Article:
Why Good Customer Service Is Important for Utilities


Recently, CallMiner headed to Washington, DC to take part in the premiere utility industry annual event, the EEI/AGA Conference. During the show, our team had the opportunity to meet with key purchasing decision makers and industry professionals and hear insights on the future of utility customer service, multichannel customer engagement, the latest TCPA policy, legal, and regulatory developments, and more.

There were many takeaways from the event but one of the most important focused on the customer experience. With more and more utilities choices becoming available to customers, providing quality customer service is more critical than ever. Here’s a closer look at several of the reasons why:

The Cost of a Negative Customer Experience

According to the American Express Global Customer Service Barometer, 78% of customers have failed to make an intended purchase due to a poor customer service experience. Data from the White House Office of Consumer Affairs also shows that news of a bad customer experience reaches twice as many ears as praise for a good service experience.

For utilities, negative experiences can quickly drive ratepayers to the competition. It’s easy to see why: Now that customers can switch easily from one utility to another, customer loyalty isn’t always a guarantee.

As discussed during the EEI/AGA Conference, Southern Company improved customer satisfaction by implementing a comprehensive, proactive outage communications system designed to meet customer expectations. Approaches such as these are becoming vital in order to remain competitive in an increasingly deregulated energy and utilities market.

The Impact of Contact Center Agent Performance

A study published on the Harvard Business Review blog reveals several of the reasons why utilities worldwide are making significant investments in the customer experience. Less than half (43%) of utilities customers who have a negative experience are still members after a year, compared to 74% of those who’ve had a positive experience. The conclusion is that the better the experience, the longer a utility will retain its customers.

Due to their position on the front lines, customer service representatives have an immediate impact on any metric associated with customer interactions. In other words, there is a direct correlation between effective performance management and customer retention.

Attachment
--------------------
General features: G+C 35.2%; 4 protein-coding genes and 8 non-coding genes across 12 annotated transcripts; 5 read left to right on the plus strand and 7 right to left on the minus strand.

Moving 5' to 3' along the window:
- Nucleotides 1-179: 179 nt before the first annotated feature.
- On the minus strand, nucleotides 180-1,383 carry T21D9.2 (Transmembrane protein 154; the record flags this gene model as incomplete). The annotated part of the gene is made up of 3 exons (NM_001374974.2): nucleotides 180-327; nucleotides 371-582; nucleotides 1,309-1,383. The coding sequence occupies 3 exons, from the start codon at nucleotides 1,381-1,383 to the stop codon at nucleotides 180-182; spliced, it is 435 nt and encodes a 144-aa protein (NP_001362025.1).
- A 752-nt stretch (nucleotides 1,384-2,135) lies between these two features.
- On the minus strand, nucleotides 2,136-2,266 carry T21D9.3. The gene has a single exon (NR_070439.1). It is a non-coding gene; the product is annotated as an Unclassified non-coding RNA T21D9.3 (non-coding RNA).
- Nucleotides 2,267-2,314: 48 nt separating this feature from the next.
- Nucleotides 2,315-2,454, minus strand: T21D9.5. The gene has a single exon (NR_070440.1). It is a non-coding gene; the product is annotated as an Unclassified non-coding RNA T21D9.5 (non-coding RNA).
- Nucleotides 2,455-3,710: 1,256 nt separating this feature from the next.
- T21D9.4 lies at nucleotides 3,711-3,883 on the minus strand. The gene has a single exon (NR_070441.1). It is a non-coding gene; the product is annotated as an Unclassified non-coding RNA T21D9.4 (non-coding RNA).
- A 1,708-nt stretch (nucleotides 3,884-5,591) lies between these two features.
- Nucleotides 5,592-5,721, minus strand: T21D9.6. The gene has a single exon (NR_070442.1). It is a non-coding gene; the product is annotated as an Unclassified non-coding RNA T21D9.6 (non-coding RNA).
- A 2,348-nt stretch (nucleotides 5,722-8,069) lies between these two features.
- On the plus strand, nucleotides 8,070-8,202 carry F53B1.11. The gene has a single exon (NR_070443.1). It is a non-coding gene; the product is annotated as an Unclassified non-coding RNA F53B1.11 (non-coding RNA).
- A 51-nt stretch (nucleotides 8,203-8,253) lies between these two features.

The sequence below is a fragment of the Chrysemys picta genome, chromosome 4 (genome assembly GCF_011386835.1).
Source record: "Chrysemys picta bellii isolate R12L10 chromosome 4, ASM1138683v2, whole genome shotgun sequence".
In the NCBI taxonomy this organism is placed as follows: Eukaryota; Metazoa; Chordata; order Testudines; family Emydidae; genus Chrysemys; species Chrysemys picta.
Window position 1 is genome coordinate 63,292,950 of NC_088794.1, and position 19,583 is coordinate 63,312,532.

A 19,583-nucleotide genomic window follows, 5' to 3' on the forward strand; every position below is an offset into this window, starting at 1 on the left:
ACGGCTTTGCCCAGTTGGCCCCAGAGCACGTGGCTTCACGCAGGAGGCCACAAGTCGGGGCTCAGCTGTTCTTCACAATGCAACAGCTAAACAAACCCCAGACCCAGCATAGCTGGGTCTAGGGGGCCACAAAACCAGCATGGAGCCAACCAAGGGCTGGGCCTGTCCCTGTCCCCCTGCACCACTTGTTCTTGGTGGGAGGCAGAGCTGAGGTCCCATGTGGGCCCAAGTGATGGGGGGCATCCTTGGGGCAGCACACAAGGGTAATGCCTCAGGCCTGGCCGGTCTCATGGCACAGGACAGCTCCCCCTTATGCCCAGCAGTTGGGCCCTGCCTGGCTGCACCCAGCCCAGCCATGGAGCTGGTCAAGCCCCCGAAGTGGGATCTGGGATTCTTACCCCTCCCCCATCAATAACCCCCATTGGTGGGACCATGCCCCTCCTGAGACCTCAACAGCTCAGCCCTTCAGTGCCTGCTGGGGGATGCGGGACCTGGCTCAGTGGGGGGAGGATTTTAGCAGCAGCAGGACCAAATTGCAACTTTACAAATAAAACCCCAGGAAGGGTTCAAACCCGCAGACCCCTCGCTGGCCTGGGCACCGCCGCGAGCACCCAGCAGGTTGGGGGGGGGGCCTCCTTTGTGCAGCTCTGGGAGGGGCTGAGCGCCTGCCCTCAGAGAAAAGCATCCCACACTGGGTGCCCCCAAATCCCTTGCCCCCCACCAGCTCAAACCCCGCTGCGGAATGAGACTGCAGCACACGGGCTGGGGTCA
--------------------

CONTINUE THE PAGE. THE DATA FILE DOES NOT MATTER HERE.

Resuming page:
How Speech Analytics Can Help

Repeat calls, long hold times, and unsatisfactory agent interactions are just a few of the ways customers can become frustrated with utilities companies. Through the use of contact analytics, companies can automatically score 100% of calls, which provides them with the types of insights and analysis they can use to improve the customer experience.

CallMiner’s speech analytics software tailored for energy and utilities providers lets companies discover key facts relating to products, services, processes, or policies that drive negative or positive customer experiences. It also identifies the types of calls, groups, or individuals that handle calls resulting in the lowest customer satisfaction ratings, as well as those agents and behaviors that can turn-around negative customer experiences (in addition to other key features and benefits). The end result is improved quality monitoring for utilities and a better experience for the customer overall.

Final Thoughts

In today’s competitive energy and utilities market, companies failing to prioritize their customer experience efforts may suffer from customer churn as well as a negative reputation with customers. For this reason, good customer service for utilities isn’t just important – it’s critical.

CallMiner will be attending the CS Week Conference in Charlotte, NC at the end of April to discuss these issues – and more! We hope to see you there!

Is your utility company taking advantage of speech analytics technologies to provide better experiences for customers? Do you agree with the points made above? I would love to hear your thoughts and perspective in the comments section below.


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